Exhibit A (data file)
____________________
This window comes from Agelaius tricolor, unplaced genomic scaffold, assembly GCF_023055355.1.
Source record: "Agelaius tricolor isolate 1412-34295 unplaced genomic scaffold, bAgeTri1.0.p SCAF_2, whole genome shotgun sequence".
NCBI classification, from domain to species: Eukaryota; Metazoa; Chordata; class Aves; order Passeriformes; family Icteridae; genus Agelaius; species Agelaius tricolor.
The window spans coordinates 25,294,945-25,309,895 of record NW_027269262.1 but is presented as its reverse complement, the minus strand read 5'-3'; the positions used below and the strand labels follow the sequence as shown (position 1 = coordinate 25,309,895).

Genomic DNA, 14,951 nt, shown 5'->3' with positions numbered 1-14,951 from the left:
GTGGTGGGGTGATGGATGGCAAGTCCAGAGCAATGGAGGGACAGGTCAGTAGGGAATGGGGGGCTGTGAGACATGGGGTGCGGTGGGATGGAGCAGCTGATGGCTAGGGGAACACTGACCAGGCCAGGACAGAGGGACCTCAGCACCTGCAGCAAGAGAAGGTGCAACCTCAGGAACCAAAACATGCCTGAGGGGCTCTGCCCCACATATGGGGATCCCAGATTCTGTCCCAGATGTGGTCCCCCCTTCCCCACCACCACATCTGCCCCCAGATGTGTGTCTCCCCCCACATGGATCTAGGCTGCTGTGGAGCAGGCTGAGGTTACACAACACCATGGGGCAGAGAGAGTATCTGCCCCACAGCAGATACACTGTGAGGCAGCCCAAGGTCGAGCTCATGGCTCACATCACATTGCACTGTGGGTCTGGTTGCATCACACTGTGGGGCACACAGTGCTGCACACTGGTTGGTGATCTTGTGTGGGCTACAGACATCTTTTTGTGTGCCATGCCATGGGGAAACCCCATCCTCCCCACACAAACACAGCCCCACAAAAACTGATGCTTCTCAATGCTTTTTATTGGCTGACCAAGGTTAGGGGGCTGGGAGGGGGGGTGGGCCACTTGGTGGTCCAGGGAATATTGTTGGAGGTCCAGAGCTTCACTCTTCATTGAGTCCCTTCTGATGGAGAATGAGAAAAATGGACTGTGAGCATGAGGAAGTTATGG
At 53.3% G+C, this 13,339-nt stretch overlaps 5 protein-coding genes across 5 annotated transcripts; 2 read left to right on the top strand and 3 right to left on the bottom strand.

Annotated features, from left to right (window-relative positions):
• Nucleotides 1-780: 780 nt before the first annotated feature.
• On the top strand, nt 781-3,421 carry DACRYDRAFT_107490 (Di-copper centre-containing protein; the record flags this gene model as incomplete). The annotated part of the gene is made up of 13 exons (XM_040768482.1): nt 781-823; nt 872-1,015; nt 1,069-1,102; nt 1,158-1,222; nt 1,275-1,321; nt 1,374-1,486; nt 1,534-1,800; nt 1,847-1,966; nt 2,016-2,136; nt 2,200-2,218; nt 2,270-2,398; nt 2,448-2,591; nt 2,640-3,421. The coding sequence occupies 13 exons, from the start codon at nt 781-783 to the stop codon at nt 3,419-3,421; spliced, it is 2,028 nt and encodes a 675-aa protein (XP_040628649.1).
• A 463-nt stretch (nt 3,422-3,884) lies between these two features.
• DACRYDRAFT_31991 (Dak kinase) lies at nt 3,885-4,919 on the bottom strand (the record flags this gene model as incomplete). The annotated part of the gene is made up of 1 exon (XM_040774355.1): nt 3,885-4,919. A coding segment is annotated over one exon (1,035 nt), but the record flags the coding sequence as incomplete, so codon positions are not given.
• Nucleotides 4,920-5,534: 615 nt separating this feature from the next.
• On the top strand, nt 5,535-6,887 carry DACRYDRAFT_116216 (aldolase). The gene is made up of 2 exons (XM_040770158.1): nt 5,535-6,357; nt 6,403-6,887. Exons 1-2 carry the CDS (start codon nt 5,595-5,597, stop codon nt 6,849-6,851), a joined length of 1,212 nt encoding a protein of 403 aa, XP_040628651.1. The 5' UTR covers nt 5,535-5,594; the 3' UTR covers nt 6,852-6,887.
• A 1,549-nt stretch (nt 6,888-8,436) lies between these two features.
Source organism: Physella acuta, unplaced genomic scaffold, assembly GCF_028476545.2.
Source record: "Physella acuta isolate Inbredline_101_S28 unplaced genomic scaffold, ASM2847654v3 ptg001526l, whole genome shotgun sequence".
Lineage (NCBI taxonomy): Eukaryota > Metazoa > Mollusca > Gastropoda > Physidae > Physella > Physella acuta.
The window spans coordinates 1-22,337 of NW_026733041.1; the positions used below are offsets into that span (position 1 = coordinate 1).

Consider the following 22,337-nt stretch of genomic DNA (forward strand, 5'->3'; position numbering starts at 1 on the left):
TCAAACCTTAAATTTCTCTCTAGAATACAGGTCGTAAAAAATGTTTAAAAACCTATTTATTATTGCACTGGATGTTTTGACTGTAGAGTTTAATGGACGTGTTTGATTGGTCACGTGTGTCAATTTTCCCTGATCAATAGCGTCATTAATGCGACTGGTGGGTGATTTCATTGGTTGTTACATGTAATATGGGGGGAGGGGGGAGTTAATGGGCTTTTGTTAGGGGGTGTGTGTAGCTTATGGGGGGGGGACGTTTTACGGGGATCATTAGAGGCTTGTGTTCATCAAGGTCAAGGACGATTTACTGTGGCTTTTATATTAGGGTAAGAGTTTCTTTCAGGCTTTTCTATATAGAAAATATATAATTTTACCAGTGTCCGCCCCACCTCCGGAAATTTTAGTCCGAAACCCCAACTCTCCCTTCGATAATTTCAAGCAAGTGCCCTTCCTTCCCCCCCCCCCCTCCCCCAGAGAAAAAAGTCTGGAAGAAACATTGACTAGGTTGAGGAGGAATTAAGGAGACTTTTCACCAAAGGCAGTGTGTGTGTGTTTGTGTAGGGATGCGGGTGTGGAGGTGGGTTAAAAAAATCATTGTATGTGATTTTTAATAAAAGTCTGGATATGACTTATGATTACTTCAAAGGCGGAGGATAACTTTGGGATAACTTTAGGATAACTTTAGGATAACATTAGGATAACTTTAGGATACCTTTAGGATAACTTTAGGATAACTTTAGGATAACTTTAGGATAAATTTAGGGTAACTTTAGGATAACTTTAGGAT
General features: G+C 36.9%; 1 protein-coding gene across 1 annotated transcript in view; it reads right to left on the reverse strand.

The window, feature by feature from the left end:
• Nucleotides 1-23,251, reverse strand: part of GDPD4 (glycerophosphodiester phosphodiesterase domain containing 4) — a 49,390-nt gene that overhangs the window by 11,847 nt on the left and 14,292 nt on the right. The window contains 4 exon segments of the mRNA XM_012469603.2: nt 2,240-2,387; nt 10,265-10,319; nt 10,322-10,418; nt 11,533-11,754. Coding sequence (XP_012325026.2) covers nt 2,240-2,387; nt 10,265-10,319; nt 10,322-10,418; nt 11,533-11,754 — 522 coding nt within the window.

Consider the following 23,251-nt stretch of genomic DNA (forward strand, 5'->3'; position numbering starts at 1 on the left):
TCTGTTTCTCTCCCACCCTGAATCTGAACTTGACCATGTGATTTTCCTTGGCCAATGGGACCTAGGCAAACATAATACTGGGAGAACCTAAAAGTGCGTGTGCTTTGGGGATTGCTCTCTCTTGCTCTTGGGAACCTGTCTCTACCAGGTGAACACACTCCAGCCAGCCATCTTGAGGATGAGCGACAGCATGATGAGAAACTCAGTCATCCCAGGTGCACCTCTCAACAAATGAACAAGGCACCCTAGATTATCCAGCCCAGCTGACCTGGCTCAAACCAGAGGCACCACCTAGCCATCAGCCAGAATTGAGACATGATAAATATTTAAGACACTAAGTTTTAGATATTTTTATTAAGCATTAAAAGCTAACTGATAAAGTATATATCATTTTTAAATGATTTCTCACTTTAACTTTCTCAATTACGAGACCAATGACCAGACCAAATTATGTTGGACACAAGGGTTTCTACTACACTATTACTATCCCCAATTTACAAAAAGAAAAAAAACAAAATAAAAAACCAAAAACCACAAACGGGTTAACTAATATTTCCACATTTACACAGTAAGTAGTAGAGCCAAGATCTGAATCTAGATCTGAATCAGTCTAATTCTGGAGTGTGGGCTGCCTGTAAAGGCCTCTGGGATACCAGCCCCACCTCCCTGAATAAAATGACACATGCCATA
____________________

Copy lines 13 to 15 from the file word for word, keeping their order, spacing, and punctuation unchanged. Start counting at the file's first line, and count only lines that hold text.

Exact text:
• Nucleotides 4,920-5,534: 615 nt separating this feature from the next.
• On the top strand, nt 5,535-6,887 carry DACRYDRAFT_116216 (aldolase). The gene is made up of 2 exons (XM_040770158.1): nt 5,535-6,357; nt 6,403-6,887. Exons 1-2 carry the CDS (start codon nt 5,595-5,597, stop codon nt 6,849-6,851), a joined length of 1,212 nt encoding a protein of 403 aa, XP_040628651.1. The 5' UTR covers nt 5,535-5,594; the 3' UTR covers nt 6,852-6,887.
• A 1,549-nt stretch (nt 6,888-8,436) lies between these two features.